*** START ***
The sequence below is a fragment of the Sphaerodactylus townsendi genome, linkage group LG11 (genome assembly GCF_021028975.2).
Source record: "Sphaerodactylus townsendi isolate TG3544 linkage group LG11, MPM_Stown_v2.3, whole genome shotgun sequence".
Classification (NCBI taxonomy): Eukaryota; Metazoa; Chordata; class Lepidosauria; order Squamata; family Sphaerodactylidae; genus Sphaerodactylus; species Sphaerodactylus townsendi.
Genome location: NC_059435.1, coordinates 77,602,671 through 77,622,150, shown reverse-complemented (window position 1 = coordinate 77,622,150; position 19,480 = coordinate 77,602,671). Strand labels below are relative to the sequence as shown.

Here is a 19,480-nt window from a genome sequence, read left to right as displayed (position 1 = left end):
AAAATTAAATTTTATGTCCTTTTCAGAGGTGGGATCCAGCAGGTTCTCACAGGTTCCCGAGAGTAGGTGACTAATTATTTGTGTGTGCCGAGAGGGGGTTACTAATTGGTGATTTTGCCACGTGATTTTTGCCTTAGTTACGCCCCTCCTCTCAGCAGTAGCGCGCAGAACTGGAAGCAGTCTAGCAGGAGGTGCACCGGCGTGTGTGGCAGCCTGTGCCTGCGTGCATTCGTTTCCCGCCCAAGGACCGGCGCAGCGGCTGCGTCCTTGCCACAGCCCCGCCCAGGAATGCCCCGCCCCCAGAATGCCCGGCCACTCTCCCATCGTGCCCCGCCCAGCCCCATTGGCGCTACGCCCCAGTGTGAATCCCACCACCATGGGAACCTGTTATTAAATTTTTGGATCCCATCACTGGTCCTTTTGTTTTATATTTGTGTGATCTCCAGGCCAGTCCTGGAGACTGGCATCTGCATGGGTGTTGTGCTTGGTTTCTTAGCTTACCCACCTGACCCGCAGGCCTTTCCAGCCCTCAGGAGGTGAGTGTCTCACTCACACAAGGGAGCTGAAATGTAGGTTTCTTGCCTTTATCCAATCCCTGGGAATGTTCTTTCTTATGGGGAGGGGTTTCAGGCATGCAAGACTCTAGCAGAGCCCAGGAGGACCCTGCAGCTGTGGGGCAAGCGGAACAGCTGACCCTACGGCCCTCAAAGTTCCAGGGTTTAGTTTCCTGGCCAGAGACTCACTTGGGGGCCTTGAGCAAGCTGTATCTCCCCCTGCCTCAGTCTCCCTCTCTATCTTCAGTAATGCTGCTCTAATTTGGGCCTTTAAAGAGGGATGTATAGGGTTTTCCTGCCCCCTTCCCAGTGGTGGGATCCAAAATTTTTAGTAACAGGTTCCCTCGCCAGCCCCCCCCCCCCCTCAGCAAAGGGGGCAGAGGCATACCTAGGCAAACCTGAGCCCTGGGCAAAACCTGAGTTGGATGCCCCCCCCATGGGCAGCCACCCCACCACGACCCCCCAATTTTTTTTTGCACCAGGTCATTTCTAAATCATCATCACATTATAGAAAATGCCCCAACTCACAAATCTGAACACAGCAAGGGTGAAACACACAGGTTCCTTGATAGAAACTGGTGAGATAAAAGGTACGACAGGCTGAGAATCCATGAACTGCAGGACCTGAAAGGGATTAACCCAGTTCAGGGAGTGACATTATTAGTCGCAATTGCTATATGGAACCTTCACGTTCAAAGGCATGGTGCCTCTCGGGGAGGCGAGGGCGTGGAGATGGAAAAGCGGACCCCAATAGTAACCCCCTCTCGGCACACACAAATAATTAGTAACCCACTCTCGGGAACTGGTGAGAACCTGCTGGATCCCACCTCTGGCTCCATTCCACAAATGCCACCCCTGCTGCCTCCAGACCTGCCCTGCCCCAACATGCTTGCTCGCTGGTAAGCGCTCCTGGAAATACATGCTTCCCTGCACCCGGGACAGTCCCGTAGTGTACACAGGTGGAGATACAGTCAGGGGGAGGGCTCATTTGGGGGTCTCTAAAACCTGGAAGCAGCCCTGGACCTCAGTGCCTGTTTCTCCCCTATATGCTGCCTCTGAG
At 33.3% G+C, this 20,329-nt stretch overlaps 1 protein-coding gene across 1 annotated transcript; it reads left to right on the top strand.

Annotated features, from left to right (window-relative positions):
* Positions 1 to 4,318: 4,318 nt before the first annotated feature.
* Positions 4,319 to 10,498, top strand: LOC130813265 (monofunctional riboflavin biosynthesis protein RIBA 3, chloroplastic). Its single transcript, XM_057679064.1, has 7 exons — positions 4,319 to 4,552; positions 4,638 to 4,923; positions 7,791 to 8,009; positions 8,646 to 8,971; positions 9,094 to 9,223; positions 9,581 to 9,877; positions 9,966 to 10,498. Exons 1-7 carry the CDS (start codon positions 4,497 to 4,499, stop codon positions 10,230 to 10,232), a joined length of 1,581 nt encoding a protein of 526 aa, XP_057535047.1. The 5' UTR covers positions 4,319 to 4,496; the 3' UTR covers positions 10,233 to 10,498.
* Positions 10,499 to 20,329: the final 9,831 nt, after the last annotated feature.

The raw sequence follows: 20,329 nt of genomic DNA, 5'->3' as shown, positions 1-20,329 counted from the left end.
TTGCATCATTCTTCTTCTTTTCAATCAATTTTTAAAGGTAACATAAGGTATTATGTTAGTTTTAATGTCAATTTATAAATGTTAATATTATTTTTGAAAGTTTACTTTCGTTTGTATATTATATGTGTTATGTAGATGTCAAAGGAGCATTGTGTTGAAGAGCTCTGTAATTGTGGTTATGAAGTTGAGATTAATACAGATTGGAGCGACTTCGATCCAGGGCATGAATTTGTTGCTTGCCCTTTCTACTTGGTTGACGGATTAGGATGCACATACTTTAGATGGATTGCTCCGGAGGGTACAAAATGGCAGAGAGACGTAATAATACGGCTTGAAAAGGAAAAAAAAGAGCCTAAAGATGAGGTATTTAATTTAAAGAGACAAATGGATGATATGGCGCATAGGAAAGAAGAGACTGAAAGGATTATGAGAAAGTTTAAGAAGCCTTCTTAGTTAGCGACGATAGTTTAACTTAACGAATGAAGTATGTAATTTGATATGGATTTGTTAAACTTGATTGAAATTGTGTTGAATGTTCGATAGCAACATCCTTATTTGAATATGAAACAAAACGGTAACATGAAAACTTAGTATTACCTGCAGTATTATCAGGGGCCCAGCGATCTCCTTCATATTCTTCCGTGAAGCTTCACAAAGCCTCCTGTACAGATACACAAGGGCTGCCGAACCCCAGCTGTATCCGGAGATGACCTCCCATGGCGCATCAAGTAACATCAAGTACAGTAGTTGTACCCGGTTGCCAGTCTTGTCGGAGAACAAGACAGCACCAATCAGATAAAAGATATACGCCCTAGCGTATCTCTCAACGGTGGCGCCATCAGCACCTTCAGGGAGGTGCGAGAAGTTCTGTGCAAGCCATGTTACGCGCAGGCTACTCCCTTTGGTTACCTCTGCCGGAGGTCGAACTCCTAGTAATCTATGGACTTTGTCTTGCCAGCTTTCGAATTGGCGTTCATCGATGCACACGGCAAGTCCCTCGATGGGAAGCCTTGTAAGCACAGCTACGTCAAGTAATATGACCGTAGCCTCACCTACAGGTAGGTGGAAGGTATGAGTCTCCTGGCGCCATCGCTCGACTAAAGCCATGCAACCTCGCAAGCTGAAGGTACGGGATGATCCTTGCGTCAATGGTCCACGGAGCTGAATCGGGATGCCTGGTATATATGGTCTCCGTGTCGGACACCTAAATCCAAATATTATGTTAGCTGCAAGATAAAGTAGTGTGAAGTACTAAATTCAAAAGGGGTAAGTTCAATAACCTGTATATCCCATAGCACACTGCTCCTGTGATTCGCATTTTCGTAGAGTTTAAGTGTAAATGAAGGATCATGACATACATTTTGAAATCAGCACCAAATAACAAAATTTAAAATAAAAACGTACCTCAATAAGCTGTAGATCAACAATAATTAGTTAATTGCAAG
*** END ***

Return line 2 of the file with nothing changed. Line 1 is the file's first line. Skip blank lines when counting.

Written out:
Source record: "Sphaerodactylus townsendi isolate TG3544 linkage group LG11, MPM_Stown_v2.3, whole genome shotgun sequence".